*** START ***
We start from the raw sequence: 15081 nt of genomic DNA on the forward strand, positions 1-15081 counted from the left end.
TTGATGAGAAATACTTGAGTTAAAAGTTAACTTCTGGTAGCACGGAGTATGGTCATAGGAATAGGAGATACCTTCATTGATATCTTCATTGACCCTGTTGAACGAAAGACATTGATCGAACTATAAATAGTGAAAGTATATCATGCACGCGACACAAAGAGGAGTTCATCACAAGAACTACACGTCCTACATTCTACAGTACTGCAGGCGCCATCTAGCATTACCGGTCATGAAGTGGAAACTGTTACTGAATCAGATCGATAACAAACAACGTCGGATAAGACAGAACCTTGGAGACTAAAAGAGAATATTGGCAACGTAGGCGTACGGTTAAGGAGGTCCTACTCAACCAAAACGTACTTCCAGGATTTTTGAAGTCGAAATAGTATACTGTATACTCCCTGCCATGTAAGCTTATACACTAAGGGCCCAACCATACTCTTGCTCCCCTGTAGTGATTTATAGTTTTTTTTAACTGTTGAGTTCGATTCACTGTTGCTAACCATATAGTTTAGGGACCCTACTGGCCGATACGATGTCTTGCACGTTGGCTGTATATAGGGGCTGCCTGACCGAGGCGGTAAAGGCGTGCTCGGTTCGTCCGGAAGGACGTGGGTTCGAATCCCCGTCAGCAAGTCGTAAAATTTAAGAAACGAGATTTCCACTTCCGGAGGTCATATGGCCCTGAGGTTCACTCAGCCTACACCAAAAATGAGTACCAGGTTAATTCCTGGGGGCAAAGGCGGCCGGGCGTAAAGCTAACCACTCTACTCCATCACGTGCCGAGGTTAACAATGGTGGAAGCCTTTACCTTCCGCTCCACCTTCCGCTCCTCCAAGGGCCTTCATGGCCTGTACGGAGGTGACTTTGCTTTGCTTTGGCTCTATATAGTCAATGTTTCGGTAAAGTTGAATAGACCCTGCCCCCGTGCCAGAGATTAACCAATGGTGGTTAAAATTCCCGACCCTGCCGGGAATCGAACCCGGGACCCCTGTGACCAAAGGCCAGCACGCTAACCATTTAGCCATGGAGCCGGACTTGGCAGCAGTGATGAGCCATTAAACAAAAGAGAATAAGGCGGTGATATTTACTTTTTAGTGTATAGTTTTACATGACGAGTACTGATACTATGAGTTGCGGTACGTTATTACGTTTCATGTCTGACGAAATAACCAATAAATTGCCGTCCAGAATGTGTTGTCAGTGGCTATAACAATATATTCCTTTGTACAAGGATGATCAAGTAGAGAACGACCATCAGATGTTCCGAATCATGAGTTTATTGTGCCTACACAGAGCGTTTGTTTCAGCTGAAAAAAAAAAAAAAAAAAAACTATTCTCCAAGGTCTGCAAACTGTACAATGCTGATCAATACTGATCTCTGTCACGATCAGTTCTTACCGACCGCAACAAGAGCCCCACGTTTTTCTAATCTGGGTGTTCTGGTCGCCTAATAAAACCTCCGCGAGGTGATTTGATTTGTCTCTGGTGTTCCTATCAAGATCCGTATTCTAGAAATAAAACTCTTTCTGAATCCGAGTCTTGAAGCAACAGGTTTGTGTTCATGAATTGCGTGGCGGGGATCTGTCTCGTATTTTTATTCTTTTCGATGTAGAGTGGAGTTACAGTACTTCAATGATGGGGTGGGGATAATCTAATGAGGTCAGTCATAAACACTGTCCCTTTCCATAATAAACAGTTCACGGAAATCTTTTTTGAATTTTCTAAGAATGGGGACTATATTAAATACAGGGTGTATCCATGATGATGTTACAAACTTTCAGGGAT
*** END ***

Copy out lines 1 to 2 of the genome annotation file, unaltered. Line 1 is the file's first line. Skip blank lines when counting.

We start from the raw sequence: 15081 nt of genomic DNA on the forward strand, positions 1-15081 counted from the left end.
TTGATGAGAAATACTTGAGTTAAAAGTTAACTTCTGGTAGCACGGAGTATGGTCATAGGAATAGGAGATACCTTCATTGATATCTTCATTGACCCTGTTGAACGAAAGACATTGATCGAACTATAAATAGTGAAAGTATATCATGCACGCGACACAAAGAGGAGTTCATCACAAGAACTACACGTCCTACATTCTACAGTACTGCAGGCGCCATCTAGCATTACCGGTCATGAAGTGGAAACTGTTACTGAATCAGATCGATAACAAACAACGTCGGATAAGACAGAACCTTGGAGACTAAAAGAGAATATTGGCAACGTAGGCGTACGGTTAAGGAGGTCCTACTCAACCAAAACGTACTTCCAGGATTTTTGAAGTCGAAATAGTATACTGTATACTCCCTGCCATGTAAGCTTATACACTAAGGGCCCAACCATACTCTTGCTCCCCTGTAGTGATTTATAGTTTTTTTTAACTGTTGAGTTCGATTCACTGTTGCTAACCATATAGTTTAGGGACCCTACTGGCCGATACGATGTCTTGCACGTTGGCTGTATATAGGGGCTGCCTGACCGAGGCGGTAAAGGCGTGCTCGGTTCGTCCGGAAGGACGTGGGTTCGAATCCCCGTCAGCAAGTCGTAAAATTTAAGAAACGAGATTTCCACTTCCGGAGGTCATATGGCCCTGAGGTTCACTCAGCCTACACCAAAAATGAGTACCAGGTTAATTCCTGGGGGCAAAGGCGGCCGGGCGTAAAGCTAACCACTCTACTCCATCACGTGCCGAGGTTAACAATGGTGGAAGCCTTTACCTTCCGCTCCACCTTCCGCTCCTCCAAGGGCCTTCATGGCCTGTACGGAGGTGACTTTGCTTTGCTTTGGCTCTATATAGTCAATGTTTCGGTAAAGTTGAATAGACCCTGCCCCCGTGCCAGAGATTAACCAATGGTGGTTAAAATTCCCGACCCTGCCGGGAATCGAACCCGGGACCCCTGTGACCAAAGGCCAGCACGCTAACCATTTAGCCATGGAGCCGGACTTGGCAGCAGTGATGAGCCATTAAACAAAAGAGAATAAGGCGGTGATATTTACTTTTTAGTGTATAGTTTTACATGACGAGTACTGATACTATGAGTTGCGGTACGTTATTACGTTTCATGTCTGACGAAATAACCAATAAATTGCCGTCCAGAATGTGTTGTCAGTGGCTATAACAATATATTCCTTTGTACAAGGATGATCAAGTAGAGAACGACCATCAGATGTTCCGAATCATGAGTTTATTGTGCCTACACAGAGCGTTTGTTTCAGCTGAAAAAAAAAAAAAAAAAAAACTATTCTCCAAGGTCTGCAAACTGTACAATGCTGATCAATACTGATCTCTGTCACGATCAGTTCTTACCGACCGCAACAAGAGCCCCACGTTTTTCTAATCTGGGTGTTCTGGTCGCCTAATAAAACCTCCGCGAGGTGATTTGATTTGTCTCTGGTGTTCCTATCAAGATCCGTATTCTAGAAATAAAACTCTTTCTGAATCCGAGTCTTGAAGCAACAGGTTTGTGTTCATGAATTGCGTGGCGGGGATCTGTCTCGTATTTTTATTCTTTTCGATGTAGAGTGGAGTTACAGTACTTCAATGATGGGGTGGGGATAATCTAATGAGGTCAGTCATAAACACTGTCCCTTTCCATAATAAACAGTTCACGGAAATCTTTTTTGAATTTTCTAAGAATGGGGACTATATTAAATACAGGGTGTATCCATGATGATGTTACAAACTTTCAGGGAT